K-12 Best Practices for Healthy Buildings During COVID-19

September 15, 2021
operating-safe-and-healthy-school-buildings-during-covid-1

With continued COVID-19 concerns and the changing environment, we know that schools are adapting HVAC system operations to protect the health and safety of their employees, staff, and students. The following is meant to provide helpful information to school district facility managers, administrators, and maintenance technicians to assist them in their efforts.

Best Practices for Healthy Buildings

Inspection and Maintenance

  • Confirm that all scheduled maintenance has been performed. 
  • Verify that all HVAC equipment and control systems are completely operational and functioning properly. Don't overlook exhaust fans. It is critical that all exhaust fans are working properly in order for the school's ventilation systems to be effective.
  • Consider eliminating the use of portable box fans that may recirculate infectious aerosols within the space. 

Building Automation Systems

  • Check for alarms, overridden points, or locked points. 
  • Return the building to normal operating schedules. 
  • Consider adding 100% outdoor air building flush for 2 hours after occupancy.
  • Verify the accuracy and calibration of key sensors, such as temperature, relative humidity, building pressure, etc. 

HVAC Operations Recommendations 

There is a broad variation of complexity, flexibility, age, and condition of HVAC systems in educational facilities. Consequently, any enhancements or modifications to equipment, systems, or operations must be thoroughly analyzed by a qualified individual to ensure that they do not adversely affect the building environment. We recognize every school district is different. It may not be practical to implement some or all the recommendations, so it is incumbent upon school officials to utilize an integrated approach (considering cost, benefit, energy usage impact, maintenance, etc.) when evaluating each recommendation.

ventilation icon Ventilation Recommendation

Action 1: Disable Demand Control Ventilation

Action 2: Increase outdoor air ventilation rates as much as possible to maximize dilution of the return air stream
Investigate existing equipment functionality and capacities to identify the maximum amounts allowable to ensure temperature, humidity, and building pressurization problems do not develop.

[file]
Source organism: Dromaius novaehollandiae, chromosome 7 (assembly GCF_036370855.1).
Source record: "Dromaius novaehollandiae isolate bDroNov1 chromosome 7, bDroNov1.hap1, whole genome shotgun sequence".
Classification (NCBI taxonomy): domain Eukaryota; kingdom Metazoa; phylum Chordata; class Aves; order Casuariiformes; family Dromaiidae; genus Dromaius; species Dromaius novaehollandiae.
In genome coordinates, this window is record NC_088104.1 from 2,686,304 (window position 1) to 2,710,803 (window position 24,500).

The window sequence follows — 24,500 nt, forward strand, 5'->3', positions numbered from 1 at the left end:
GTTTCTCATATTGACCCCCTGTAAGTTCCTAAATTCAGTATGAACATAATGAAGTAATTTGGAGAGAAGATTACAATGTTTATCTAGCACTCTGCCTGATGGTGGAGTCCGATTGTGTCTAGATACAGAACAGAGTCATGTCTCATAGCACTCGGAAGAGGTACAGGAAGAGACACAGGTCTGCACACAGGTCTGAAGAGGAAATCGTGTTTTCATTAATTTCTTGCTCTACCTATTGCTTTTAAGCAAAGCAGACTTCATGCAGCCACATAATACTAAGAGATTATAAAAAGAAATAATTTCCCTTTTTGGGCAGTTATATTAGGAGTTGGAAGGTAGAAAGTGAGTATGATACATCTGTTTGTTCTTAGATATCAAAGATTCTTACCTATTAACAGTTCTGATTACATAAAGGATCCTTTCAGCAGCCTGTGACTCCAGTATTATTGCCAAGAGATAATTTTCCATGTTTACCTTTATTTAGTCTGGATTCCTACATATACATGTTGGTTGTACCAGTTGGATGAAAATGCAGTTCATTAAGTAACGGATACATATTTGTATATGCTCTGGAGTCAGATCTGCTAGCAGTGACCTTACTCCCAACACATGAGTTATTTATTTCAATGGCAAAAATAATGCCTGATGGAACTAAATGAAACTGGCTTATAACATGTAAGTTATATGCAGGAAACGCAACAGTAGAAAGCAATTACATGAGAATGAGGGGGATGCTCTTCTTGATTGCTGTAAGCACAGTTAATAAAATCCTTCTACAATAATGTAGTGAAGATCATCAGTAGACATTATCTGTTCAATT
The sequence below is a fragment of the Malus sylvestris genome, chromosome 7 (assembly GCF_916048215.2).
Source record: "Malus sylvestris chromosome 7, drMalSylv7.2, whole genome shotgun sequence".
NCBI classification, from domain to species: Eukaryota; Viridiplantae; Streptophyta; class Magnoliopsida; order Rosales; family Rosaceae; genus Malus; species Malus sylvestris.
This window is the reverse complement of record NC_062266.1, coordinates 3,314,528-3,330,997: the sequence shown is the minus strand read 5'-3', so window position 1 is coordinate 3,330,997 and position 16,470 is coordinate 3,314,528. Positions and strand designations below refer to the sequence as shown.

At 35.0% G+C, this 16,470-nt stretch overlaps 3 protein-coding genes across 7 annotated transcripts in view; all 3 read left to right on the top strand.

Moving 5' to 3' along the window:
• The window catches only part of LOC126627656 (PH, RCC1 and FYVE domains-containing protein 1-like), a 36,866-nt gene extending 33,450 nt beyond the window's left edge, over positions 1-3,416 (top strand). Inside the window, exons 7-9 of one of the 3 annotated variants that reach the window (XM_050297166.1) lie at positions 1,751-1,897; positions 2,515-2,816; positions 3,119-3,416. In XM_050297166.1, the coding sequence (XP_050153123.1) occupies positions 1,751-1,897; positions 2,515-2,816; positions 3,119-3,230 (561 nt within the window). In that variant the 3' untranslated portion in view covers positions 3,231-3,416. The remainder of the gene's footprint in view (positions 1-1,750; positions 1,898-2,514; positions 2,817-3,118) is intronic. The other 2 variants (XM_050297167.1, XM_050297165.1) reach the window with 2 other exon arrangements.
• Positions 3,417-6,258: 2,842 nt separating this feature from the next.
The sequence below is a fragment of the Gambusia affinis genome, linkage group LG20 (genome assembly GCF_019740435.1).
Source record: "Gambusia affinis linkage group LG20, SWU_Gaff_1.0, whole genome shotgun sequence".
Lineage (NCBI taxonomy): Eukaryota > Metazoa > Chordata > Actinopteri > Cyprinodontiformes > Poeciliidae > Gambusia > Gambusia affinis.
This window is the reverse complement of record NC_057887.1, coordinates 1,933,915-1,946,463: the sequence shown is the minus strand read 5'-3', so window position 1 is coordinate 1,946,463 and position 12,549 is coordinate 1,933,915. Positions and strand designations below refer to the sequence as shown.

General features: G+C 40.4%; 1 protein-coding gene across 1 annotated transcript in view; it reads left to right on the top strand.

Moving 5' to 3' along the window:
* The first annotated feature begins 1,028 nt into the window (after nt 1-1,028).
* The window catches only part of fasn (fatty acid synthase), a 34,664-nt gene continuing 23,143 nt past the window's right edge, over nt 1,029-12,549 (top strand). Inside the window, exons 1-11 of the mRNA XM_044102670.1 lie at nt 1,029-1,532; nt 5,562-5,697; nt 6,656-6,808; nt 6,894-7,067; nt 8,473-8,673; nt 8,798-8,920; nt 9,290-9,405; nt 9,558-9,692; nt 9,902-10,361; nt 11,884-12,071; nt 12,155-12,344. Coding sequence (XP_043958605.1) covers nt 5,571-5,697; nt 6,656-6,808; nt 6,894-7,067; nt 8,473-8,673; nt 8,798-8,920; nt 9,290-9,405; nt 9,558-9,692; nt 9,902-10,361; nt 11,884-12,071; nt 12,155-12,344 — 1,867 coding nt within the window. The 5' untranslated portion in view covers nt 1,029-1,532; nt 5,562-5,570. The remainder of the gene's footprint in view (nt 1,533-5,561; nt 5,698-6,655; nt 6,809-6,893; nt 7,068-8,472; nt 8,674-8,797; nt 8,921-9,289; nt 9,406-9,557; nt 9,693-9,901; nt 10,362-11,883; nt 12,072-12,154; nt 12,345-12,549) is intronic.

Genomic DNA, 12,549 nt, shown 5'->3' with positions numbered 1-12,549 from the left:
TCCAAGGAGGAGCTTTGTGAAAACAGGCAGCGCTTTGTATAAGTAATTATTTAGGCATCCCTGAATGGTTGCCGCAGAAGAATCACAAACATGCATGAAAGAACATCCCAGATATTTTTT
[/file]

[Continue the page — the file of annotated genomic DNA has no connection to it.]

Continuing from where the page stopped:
filtration icon Filtration Recommendation

Action 1: Change filters and clean coils, drain pans, and the interior of air handling units according to manufactureR’s instructions
Utilize proper PPE.

Action 2: Install filters with increased efficiencies and enhanced particle filtration capability to the greatest extent possible, considering the limitation of the existing air handling equipment
Investigate the capability of the existing air handling equipment to accept deeper filters along with the fan capacities to accommodate the increased static pressures.

Action 3: Install portable, free-standing high-efficiency particulate air (HEPA) filters with integral fans (portable room air cleaners) in high-risk areas

Action 4: Seal edges of filter racks
Consult the filter rack manufacturer’s recommendations for acceptable materials and methods to employ.

temperature icon Temperature Recommendation

Action 1: Maintain standard comfort conditions during occupied periods and standard setback/setup unoccupied space temperatures

humidity icon Humidity Recommendation

Action 1: Maintain space relative humidity (RH) between 40% to 60%. Scientific literature generally reflects the most unfavorable survival for microorganisms when the RH is between 40% to 60%
Consider the addition of humidification equipment only when reviewed by a design professional to verify minimum RH setpoints will not adversely impact building or occupants by contributing to condensation and possible biological growth.

controls icon Controls Recommendation

Action 1: Keep systems running longer hours to enhance the effects of increased ventilation and filtration
Investigation is required to ensure that this measure will not cause relative humidity problems.

white pixelNeed help with your indoor air quality and not sure where to start?

Contact us for an onsite, no-obligation assessment. With over 20 years of experience creating optimal environments, we have the expertise to propose customized solutions for improving your HVAC systems. We provide turnkey design, installation, and verification services to ensure your operational goals are met.


If you are a current customer of Performance Services, please login to the Customer Portal to report any issues or concerns.


Information and recommendations regarding COVID-19 are continually evolving, as are the science, technology, and procedures for combating the virus. Performance Services will take reasonable efforts to make recommendations consistent with accepted industry, scientific and/or governmental standards in place at the time of such recommendations. However, Performance Services disclaims any and all liability with respect to COVID-19, including, but not limited to, damages, costs and/or expenses related to any exposure to, contraction and/or spread of the virus.

iaq-facility-assessment-cta-block-1
Similar Resources
awwa-industry-report

AWWA 2021 State of the Water Industry

Regarding issues that we face today, the American Water Works Associations (AWWA) produces an annual report highlighting the Top-10 most significant concerns facing water utilities today.

water-infrastructure

Renewing Water Infrastructure One City at a Time

The City of Jacksonville saved millions of gallons of water during the Texas storm surge as a direct result of their water infrastructure project.

facilities

Three Aspects of a Successful School Facility Assessment

By setting these three expectations with a qualified provider, school districts can ensure a valuable school facility assessment.